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Do the best games come out during the start or end of a sy..

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Anonymous
May 26, 2005 5:16:32 AM

Archived from groups: rec.games.video.classic (More info?)

It's kind of like the old question, would you rather be alive during
the rise or decline of a civilization? Do you think the best games come
out during the beginning of a systems life when it is fresh and new, or
at the very end of a systems life when it's replacement is already
picking up momentum?

I know a lot of people are going to say right away the latter citing
titles like Gunstar Heros for the Genesis, and the higher cart ram for
the Atari.. but I have always been awfully fond of any given systems
early games, especially in the case of the 16 bit systems.

More about : games start end

Anonymous
May 26, 2005 11:46:03 AM

Archived from groups: rec.games.video.classic (More info?)

The Space Boss wrote:
> It's kind of like the old question, would you rather be alive during
> the rise or decline of a civilization? Do you think the best games come
> out during the beginning of a systems life when it is fresh and new, or
> at the very end of a systems life when it's replacement is already
> picking up momentum?
>
> I know a lot of people are going to say right away the latter citing
> titles like Gunstar Heros for the Genesis, and the higher cart ram for
> the Atari.. but I have always been awfully fond of any given systems
> early games, especially in the case of the 16 bit systems.

For Genesis I favor the later titles with the knowledge that the system
in its early days was more difficult to program (especially the whole
color pallete issue) and Sega wasn't as forthcoming with all the
development tools to 3rd parties right off the bat -- A mistake they
later repeated with the Saturn and the Dreamcast.

>From a technical standpoint the later games are light years beyond the
earlier games. The original Sega game lineup and 3rd party offerings
were mostly quick arcade ports or Amiga/ST ports (espeically Accolade
and EA). Powermonger or Shadow of the Beast running on the Genesis with
a reduced colour pallete/frame rate and no mouse support really didn't
do justice to the stunning computer games they originated from. Now
look at a later game such as Red Zone, Psycho Pinball, Toy Story,
Vectorman, Gunstar, Alien Solider or Virtua Racing and you see what the
system can really do when you give programmers the right tools!

Technical stuff aside, if it isn't fun then it's really not worth
playing -- no matter how pretty or hi tech the game is. Some of the
best games for the Genny appeared early in its life like Daimakaimura
(Ghouls and Ghosts), Sonic, der Langrisser (Warsong), and Herzog Zwei.
What those early games lacked in technical achievments they more often
than not oozed sheed playability and addictiveness.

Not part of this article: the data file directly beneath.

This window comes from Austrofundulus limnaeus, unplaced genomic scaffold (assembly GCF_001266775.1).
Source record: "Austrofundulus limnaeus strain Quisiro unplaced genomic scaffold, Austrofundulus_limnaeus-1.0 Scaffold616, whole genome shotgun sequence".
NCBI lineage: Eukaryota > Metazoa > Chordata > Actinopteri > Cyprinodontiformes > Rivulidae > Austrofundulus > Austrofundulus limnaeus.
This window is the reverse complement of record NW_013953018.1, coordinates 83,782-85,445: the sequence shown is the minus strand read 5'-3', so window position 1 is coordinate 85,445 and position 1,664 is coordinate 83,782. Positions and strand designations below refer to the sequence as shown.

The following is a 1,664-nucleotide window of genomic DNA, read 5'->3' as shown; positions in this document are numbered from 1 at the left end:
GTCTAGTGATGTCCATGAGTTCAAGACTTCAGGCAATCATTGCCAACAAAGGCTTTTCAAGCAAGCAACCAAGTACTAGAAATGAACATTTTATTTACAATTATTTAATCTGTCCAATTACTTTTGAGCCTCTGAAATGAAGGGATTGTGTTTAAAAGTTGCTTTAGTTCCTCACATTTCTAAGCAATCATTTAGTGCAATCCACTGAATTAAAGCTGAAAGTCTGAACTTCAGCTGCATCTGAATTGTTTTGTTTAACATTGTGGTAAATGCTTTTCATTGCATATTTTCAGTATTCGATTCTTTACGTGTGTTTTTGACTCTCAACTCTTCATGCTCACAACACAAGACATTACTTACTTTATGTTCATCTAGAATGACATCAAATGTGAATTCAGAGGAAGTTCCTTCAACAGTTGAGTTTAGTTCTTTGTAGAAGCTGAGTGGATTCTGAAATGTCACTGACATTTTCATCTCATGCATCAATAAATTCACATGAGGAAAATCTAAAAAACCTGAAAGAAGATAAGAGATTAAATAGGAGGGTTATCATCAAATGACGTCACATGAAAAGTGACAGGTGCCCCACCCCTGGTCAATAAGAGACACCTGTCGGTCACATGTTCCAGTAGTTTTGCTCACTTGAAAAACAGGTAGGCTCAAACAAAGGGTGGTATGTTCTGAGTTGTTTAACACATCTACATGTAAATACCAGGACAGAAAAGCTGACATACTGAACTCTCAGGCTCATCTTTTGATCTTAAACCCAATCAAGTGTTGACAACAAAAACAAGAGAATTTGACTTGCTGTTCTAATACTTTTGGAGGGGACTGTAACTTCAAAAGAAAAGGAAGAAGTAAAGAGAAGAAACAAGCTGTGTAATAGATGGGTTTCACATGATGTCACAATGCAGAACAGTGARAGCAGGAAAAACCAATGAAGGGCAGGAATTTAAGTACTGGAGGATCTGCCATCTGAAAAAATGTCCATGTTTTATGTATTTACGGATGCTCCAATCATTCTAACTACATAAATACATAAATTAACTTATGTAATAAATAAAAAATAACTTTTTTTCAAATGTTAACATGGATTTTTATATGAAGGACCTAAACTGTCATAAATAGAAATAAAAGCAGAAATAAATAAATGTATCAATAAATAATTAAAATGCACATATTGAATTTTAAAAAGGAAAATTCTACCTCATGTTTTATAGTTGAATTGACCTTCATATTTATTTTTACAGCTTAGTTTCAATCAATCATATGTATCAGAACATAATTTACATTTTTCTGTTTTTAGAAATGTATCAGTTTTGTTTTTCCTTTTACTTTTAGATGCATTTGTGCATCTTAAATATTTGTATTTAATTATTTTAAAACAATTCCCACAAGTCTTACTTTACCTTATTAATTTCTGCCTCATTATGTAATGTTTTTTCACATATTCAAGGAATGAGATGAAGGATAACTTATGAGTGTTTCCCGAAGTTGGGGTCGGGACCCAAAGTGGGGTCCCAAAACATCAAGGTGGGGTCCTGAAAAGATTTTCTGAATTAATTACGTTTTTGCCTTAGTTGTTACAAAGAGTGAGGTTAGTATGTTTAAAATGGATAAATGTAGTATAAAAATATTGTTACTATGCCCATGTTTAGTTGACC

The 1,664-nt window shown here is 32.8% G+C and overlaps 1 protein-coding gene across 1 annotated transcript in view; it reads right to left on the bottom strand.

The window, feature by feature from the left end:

May 26, 2005 11:42:38 PM

Archived from groups: rec.games.video.classic (More info?)

On 26 May 2005 01:16:32 -0700, "The Space Boss" <drsmith666@aol.com>
wrote:

>It's kind of like the old question, would you rather be alive during
>the rise or decline of a civilization? Do you think the best games come
>out during the beginning of a systems life when it is fresh and new, or
>at the very end of a systems life when it's replacement is already
>picking up momentum?
>
>I know a lot of people are going to say right away the latter citing
>titles like Gunstar Heros for the Genesis, and the higher cart ram for
>the Atari.. but I have always been awfully fond of any given systems
>early games, especially in the case of the 16 bit systems.


depends, usually they are more technical toward the end of life for
the system, developers have more experience and what not.
Anonymous
May 27, 2005 4:24:06 AM

Archived from groups: rec.games.video.classic (More info?)

"jeff" <jeffery10005@yahoo.com> wrote in message
news:r18c91t7849pol4gq9sq9fumjpn9jt9tb6@4ax.com...
> On 26 May 2005 01:16:32 -0700, "The Space Boss" <drsmith666@aol.com>
> wrote:
>
>>It's kind of like the old question, would you rather be alive during
>>the rise or decline of a civilization? Do you think the best games come
>>out during the beginning of a systems life when it is fresh and new, or
>>at the very end of a systems life when it's replacement is already
>>picking up momentum?
>>
>>I know a lot of people are going to say right away the latter citing
>>titles like Gunstar Heros for the Genesis, and the higher cart ram for
>>the Atari.. but I have always been awfully fond of any given systems
>>early games, especially in the case of the 16 bit systems.
>
>
> depends, usually they are more technical toward the end of life for
> the system, developers have more experience and what not.

Lately I've been playing God Of War, and I'm really impressed with how
far they've been able to push the PS2. If games like this came right out of
the gate I would have bought one at launch.

Aaron
!